Hardware Review: PlayStation Vita Console

I tell you one thing, taking this out of the box for the first time, even when you have had a prototype in your hand months earlier, is a revelation. Now just to clarify, prior to getting the Vita, I owned an original 1003 PSP and a 2003 and one of my sons has a 3003. I have also been very familiar with the N1000 (PSP Go!) and the E1000 (Street PSP), and I owned a DSi XL, 3DS and every Gameboy ever released. From a purely physical form and presence point of view, the PlayStation Vita absolutely annihilates everything that has come before it. The Nintendo’s, Wonderswan, Neo Geo Pockets and even the Game Gear and Lynx look and feel like toys. When the PSP arrived it seemed different, but even the executive toy styling of the PSP Go pales in quality and feel compared with this unit.

Bearing in mind that mine is the ever so slightly heavier 3G version of the Vita, simply picking the machine up, the larger screen makes it significantly bigger than the PSP, and for an adult that’s a massive plus. The machine feels right in your hands and even with my freakishly tiny-for-a-man hands (which is weird as I have big feet, but I digress) reaching all the buttons you need to is no stretch. The mild curve to the back feels natural and looking around the machine as a whole you get the rather upmarket feel of the machine straight away. This is NOT a toy. It feels about as unplasticky as a plastic thing can get.

The edge is trimmed with a gunmetal silver finish, unbroken at the left and right edge. Along the lower edge is the serial number sticker, serial bar code sticker, headset/headphone socket and the multi-connector with which you can either charge the machine or plug it into a USB port on a PC or PS3. Also on the bottom a little further back from the silver trim is the tiny cover for the ridiculously small proprietary memory card.

Along the top of the machine the silver trim recedes form the rear a little in allowance of the should buttons, but is broken up with a panel in the same gunmetal silver trim. This panel includes the silver spun metal effect buttons for power & sleep (to the left), plus the increase and decrease sound volume buttons (to the right). Hold the volume buttons down  together and you can mute the out put. Between the buttons are two cover panels, the left one is marked with the “PSVITA” logo and hides the Vita Card slot for physical games and the other unmarked one covers a mysterious connector which has screw thread holes either side. 4G add-on? Better camera add-on? Video out add-on (one can hope!) Who knows… because Sony haven’t even mentioned the port thus far.

As you can see from any pictures of the Vita it has the same buttons as the PS3 controller (bar the second set of shoulder buttons), albeit arranged slightly differently and smaller, with the PS button now glowing happily at you. The analogue sticks are in fact actual sticks, making them far easier to use than that solitary nub on the PSP. However unlike the PS3 the sticks do not have buttons underneath… and for heaven’s sake don’t press down on them in case you go through the circuit board inside. The buttons all feel firm and responsive, and the front camera site at around 10-11 o’clock up and to the left of the triangle-circle-cross-square button cluster.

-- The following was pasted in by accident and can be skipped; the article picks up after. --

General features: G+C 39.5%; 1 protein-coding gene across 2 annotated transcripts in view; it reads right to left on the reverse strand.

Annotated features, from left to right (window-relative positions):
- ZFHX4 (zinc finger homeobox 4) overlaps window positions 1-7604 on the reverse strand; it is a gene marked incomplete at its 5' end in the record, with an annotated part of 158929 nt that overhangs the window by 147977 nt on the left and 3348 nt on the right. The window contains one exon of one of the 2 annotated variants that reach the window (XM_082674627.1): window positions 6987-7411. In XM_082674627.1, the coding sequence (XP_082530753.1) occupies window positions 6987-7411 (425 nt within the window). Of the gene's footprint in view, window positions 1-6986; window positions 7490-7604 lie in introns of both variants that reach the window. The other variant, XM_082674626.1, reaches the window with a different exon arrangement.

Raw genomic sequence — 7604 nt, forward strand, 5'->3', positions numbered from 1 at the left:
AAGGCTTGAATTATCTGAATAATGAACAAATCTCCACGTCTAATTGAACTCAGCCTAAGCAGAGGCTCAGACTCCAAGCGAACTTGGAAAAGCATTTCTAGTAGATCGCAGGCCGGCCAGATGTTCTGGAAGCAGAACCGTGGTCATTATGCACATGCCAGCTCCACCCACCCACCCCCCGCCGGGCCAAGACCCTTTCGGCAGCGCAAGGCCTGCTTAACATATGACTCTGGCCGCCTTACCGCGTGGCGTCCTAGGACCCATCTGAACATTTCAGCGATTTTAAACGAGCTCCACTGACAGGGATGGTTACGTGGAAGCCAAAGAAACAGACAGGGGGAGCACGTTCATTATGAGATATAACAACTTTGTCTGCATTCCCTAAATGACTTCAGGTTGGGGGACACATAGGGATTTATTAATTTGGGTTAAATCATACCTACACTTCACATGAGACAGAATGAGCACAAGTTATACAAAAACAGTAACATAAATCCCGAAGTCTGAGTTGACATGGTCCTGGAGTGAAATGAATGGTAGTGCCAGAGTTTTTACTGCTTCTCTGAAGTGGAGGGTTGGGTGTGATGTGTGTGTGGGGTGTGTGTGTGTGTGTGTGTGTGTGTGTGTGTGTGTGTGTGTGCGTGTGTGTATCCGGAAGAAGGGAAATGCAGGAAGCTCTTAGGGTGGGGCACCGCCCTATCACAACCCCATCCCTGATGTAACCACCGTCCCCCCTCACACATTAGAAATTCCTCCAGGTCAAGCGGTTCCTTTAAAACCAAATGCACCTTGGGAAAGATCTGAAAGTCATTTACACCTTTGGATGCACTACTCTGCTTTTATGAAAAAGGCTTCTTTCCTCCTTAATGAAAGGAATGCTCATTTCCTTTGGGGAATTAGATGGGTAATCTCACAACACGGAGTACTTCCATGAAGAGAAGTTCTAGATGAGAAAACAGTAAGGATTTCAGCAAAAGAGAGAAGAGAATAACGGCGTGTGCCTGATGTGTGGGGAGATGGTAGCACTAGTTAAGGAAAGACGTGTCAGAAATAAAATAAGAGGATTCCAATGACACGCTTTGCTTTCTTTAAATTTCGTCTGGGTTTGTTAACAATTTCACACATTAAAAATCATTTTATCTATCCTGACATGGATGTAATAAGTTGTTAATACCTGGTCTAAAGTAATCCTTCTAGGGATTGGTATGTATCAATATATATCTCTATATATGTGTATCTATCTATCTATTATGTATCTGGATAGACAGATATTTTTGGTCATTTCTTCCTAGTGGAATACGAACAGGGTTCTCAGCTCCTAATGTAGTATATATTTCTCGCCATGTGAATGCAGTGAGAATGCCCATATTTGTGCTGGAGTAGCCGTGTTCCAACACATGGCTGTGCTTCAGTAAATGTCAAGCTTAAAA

The screen is a gorgeous organic light emitting diode (OLED) affair, so its brighter than any screen on the PSP or DS, even the 3DS and yet uses less power. The 16:9 wide screen panel is also a darn sight bigger than the screens on the PSP or XL DS machines. The resolution is lower than originally intended as at one point it was supposed to be at least 720p (1080 X 720 pixels) but is still at a very effective 960 X 544, but with the drop in video RAM from the originally intended 256Mb to 128Mb this is to be expected. But at least the machine isn’t £400 this way.

PS Vita - Rear

On the back of the machine is the misunderstood rear touch panel which is smaller than the screen on the front but still bigger than a PSP screen. There are two finger friendly indentations in the back either side of the touch panel, while the Sony model information sticker appears below the touch panel. As far as the build quality of the unit is concerned it’s up there with product such as the iPhone/iPad and other higher end tablets, making it predecessor look rather cheap in finish. In fact it’s very easy to see it as a 5 inch tablet with gaming controls built in.

In the box you get a quick start guide, the USB cable with converter to plus it into a power socked to charge the machine up, and a set of augmented reality cards (which were not ready when I got my machine, though this has been sorted!) If you get the 3G version a Vodafone SIM should also be in residence (and for registering with Vodafone and purchasing your first top up you should get a download code for Wipeout 2048, until the offer runs out anyway.)

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